6 found
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Michael W. Martin [6]Michael William Martin [1]
  1.  67
    Sociology and the Second Darwinian Revolution: A Metatheoretical Analysis.Richard Machalek & Michael W. Martin - 2004 - Sociological Theory 22 (3):455-476.
    Sociologists tend to eschew biological explanations of human social behavior. Accordingly, when evolutionary biologists began to apply neo-Darwinian theory to the study of human social behavior, the reactions of sociologists typically ranged from indifference to overt hostility. Since the mid-1960s, however, neo-Darwinian evolutionary theory has stimulated a "second Darwinian revolution" in traditional social scientific conceptions of human nature and social behavior, even while most sociologists remain largely uninformed about neo-Darwinian theory and research. This article traces sociology's long-standing isolation from the (...)
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  2.  90
    Self-Deception, Self-Pretence, and Emotional Detachment.Michael W. Martin - 1979 - Mind 88 (July):441-446.
  3.  21
    Morality and Self-Deception: Paradox, Ambiguity, or Vagueness? [REVIEW]Michael W. Martin - 1979 - Man and World 12 (1):47-60.
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  4.  11
    A Defence of the Rights of Conscience in Butler’s Ethics.Michael W. Martin - 1977 - Philosophy Research Archives 3:88-101.
    In "Nature and Conscience in Butler's Ethics," Nicholas Sturgeon argues that Butler's account of the role of conscience in morality is fundamentally Incoherent. Butler's emphasis upon conscience as the most superior principle rendering acts natural or unnatural is inconsistent with his tacit commitment to the "Naturalistic Thesis" that conscience always uses naturalness and unnaturalness as grounds upon which it bases its approvals and disapprovals. I argue that Butler is not committed to the Naturalistic Thesis, and hence his views are saved (...)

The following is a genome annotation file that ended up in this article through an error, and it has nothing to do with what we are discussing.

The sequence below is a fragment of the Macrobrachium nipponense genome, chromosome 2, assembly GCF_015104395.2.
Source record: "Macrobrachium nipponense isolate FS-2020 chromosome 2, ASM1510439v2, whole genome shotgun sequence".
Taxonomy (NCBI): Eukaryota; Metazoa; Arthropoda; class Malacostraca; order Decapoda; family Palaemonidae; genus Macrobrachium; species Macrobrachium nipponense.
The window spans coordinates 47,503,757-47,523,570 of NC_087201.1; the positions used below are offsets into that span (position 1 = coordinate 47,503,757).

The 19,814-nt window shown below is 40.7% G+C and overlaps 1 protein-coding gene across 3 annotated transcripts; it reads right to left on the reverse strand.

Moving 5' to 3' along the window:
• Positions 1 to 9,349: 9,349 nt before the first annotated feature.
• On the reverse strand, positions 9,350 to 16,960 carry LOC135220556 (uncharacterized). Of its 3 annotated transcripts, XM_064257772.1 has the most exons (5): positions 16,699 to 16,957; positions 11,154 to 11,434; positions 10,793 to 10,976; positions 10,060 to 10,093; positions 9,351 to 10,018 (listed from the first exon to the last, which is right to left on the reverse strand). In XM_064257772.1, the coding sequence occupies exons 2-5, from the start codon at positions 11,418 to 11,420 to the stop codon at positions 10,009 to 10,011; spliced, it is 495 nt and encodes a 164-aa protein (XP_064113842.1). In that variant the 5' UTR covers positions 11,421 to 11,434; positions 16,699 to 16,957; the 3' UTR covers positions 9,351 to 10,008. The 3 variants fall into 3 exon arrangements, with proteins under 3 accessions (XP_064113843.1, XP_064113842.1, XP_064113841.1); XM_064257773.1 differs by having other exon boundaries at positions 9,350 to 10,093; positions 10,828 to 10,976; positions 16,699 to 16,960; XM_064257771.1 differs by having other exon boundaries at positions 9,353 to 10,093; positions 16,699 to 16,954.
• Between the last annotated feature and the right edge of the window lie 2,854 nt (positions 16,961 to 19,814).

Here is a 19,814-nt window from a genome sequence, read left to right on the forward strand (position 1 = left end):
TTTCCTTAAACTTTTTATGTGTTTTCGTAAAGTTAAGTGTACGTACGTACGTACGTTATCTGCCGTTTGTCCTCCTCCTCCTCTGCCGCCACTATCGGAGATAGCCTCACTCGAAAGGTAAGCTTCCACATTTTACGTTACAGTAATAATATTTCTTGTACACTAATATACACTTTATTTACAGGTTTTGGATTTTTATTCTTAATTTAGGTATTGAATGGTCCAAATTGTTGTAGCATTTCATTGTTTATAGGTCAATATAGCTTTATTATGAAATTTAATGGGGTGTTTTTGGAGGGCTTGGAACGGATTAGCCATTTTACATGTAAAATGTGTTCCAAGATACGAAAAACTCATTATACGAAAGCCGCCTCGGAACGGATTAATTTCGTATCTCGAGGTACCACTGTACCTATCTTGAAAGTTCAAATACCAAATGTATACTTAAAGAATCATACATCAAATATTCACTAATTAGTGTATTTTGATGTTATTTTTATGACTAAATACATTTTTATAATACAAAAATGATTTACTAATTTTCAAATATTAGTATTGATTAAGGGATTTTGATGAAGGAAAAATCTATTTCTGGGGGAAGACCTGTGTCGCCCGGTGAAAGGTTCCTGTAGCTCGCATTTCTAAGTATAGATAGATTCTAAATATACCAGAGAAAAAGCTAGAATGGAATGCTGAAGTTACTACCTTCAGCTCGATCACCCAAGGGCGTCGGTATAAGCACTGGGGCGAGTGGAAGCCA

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  5. Factor's Functionalist Account of Self-Deception.Michael W. Martin - 1979 - Personalist 60 (July):336-342.
     
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  6.  4
    Sartre on Lying to Oneself.Michael W. Martin - 1978 - Philosophy Research Archives 4:27-54.
    How, if at all, could a person intentionally persuade himself into believing something he knew to be false? Acting upon his intention would apparently require that he knowingly use his grasp of some truth in the very act of concealing that truth and in getting himself to believe the opposite falsehood. Sartre's elaboration of this problem as well as his examples of self-deception are widely acclaimed, yet too often the remainder of his account has been dismissed as hopelessly riddled with (...)
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